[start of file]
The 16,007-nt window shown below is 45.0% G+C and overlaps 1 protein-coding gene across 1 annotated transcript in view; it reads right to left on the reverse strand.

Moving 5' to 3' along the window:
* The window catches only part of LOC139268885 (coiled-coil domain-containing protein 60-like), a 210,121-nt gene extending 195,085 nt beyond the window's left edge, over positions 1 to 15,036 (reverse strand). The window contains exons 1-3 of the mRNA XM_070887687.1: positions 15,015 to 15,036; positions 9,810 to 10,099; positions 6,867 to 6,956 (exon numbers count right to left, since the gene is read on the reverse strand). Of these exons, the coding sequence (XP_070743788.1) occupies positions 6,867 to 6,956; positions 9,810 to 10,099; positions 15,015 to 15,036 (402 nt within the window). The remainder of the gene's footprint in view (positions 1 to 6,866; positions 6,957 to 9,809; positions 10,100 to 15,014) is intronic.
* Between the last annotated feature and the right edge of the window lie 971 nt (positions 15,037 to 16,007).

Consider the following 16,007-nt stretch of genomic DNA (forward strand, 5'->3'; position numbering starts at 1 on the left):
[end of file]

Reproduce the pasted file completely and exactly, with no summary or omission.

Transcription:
The 16,007-nt window shown below is 45.0% G+C and overlaps 1 protein-coding gene across 1 annotated transcript in view; it reads right to left on the reverse strand.

Moving 5' to 3' along the window:
* The window catches only part of LOC139268885 (coiled-coil domain-containing protein 60-like), a 210,121-nt gene extending 195,085 nt beyond the window's left edge, over positions 1 to 15,036 (reverse strand). The window contains exons 1-3 of the mRNA XM_070887687.1: positions 15,015 to 15,036; positions 9,810 to 10,099; positions 6,867 to 6,956 (exon numbers count right to left, since the gene is read on the reverse strand). Of these exons, the coding sequence (XP_070743788.1) occupies positions 6,867 to 6,956; positions 9,810 to 10,099; positions 15,015 to 15,036 (402 nt within the window). The remainder of the gene's footprint in view (positions 1 to 6,866; positions 6,957 to 9,809; positions 10,100 to 15,014) is intronic.
* Between the last annotated feature and the right edge of the window lie 971 nt (positions 15,037 to 16,007).

Consider the following 16,007-nt stretch of genomic DNA (forward strand, 5'->3'; position numbering starts at 1 on the left):